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Utility Week 5th June 2015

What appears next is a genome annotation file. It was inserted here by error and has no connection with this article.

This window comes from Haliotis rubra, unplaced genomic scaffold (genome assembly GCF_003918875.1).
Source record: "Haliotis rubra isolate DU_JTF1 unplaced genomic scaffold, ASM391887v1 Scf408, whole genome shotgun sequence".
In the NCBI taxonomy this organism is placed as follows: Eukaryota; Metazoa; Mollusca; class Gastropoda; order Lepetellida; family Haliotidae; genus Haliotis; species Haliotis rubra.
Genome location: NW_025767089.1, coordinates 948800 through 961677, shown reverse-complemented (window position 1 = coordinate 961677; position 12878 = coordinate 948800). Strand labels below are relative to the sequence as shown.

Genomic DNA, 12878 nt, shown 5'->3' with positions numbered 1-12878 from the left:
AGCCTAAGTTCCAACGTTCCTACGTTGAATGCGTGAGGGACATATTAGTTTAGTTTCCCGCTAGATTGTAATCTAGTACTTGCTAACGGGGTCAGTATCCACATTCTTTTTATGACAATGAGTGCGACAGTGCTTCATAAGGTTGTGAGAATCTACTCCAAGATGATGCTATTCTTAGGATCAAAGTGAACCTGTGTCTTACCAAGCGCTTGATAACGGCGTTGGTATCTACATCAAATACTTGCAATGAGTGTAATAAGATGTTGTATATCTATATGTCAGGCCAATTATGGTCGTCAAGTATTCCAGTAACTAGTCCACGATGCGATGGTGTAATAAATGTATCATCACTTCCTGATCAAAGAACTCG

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UTILITY WEEK | 5TH - 11TH JUNE 2015 | 17 Policy & Regulation Analysis Will milestones keep companies on course? A s the 2017 deadline looms ever larger, the ques- tion of who will keep the companies on course is becoming heated. At a private discussion held by Utility Week in association with CGI to mark the launch of our Countdown to Competition report, there was lively discussion of the sector's approach to assurance – and two distinct schools of thought emerged. One view is that the regulator should stand back and effectively allow the companies to monitor their own progress. This self-assurance programme is the current approach, and is in line with Ofwat's broader strategy of increasingly allowing the companies to set their own route to an agreed destination, getting away from the regulatory "tick box" culture. Proponents of this view argue that the companies know where they need to get to, and by when, and should be le to get on with it. Anything else, they say, would be regressive. The alternative view is that the market opening will only work if every company is ready on time, and Ofwat thus has a responsibility to the companies en masse to ensure they are all reaching the required milestones. Otherwise, companies that have invested significant time and money in meeting the deadline could find the pro- ject undermined by peers that have failed to do so. A more intrusive approach need not mean a return to old-style regulation, argued proponents of this view, but rather a set of agreed milestones. Companies will then have to demonstrate to the regulator that they have met those milestones at agreed times. An advantage of this approach, they argued, would be that if one company is falling behind, its peers could help it, in the interests of getting the market open on time. Ofwat currently favours the former approach, though it remains to be seen whether influential advocates of the latter will change the regulator's mind over the next few months. Those who want a stronger assurance programme were pleased to see Ofwat promise to establish a series of independent gateway reviews of the Open Water pro- gramme, though the details of these reviews and the launch of the first have yet to be announced. Another area for discussion was whether it would be better to allow the market to open a little late, but in full working order; or to open on time, even if some elements were not quite finished. No doubt this is a conversation that will become more pressing as the deadline approaches. But while there was some disagreement around the table, one thing was clear: the companies, and indeed the entire sector, are committed to getting the market open in the quickest and most effective way possible – whatever that may be. Ellen Bennett considers two potential approaches to ensuring market opening stays on track. viewee said: "It's unlikely to be a loss-making business… you can continue for maybe many years, losing a small amount of customers and not necessarily replacing them." Governance The governance process around market opening has suffered significant confusion and delays. One interviewee described it as "a tortuous dog's dinner". The trouble began in summer 2014 when the Treasury defied expectations by refus- ing to classify Open Water Markets Limited (OWML) as a private body. Ofwat has estab- lished OWML as an arm's-length organisa- tion to run the market opening on its behalf. The Treasury's decision was completely unexpected and forced a lengthy rethink that had several false starts. Work continued in the background, with the co-operation of the companies and leadership from individuals in Ofwat and Wics, notably Alan Sutherland, chief executive of Wics. Indeed, a plan to appoint Wics as the formal delivery partner was abandoned early this year aer the Scot- tish regulator's board vetoed the move. In February this year, Ofwat set out what it promises will be the final blueprint for the governance of the market. It will be run directly by the regulator, with the appoint- ment of a new market reform director, Adam Cooper, reporting to chief regulation officer Sonia Brown. The procurement of the system operator, a crucial step, is now under way under the auspices of Market Operator Ser- vices Limited (MOSL), a private sector com- pany set up by United Utilities, Anglian Water and Northumbrian Water, and with the sup- port of the industry. It is likely that MOSL will become the market operator in due course. Interviewees agreed the market had not got off to a good start. One said: "We're still at the point where we don't really know who's going to do what by when. To me there are too many entities involved here but because of the vagaries of public procurement, necessarily another entity, MOSL, has got involved in pro- curing some of the systems." However, interviewees were careful to emphasise the progress that has been made. There was broad agreement that the new arrangements are the right (or only) option at this stage, and a unanimous will to work together to get the market open on time. As one interviewee said: "Whatever the issues, it isn't the Treasury that's going to take the blame if it doesn't work. It will fall back on the industry and on the companies." Challenges Governance is the key chal- lenge, according to interview- ees. "The major challenge is the uncertainty around some of the central rules," said one. Also, some definitions remain unclear – "what's going to be in the competitive box and what isn't". Opening the market on time. Some respondents were more hopeful than others: "I think it will open on time. A few months ago I would have said it was a low chance but I think there's a real de- termination to get it to open on time." Getting the culture right. Some interviewees said ensuring compliance throughout their organisa- tions would be a challenge. In a similar vein, another mentioned getting to grips with a retail culture . Opportunities For most companies, market opening does not represent a great money-making oppor- tunity. However, interview- ees were excited, to varying degrees, about the soer opportunities presented by market opening, centring on culture and innovation. Getting the market open on time is seen as an opportu- nity for the industry to prove itself, and shake off its anti- reform reputation. One in- terviewee said: "There is the opportunity to demonstrate that the industry is innova- tive and up for a change." Market opening is driv- ing internal change. One interviewee declared that the business had become "sharper, more focused" as a result of the reorganisation. Brought to you in association with Download the full report at www.utilityweek.co.uk/downloads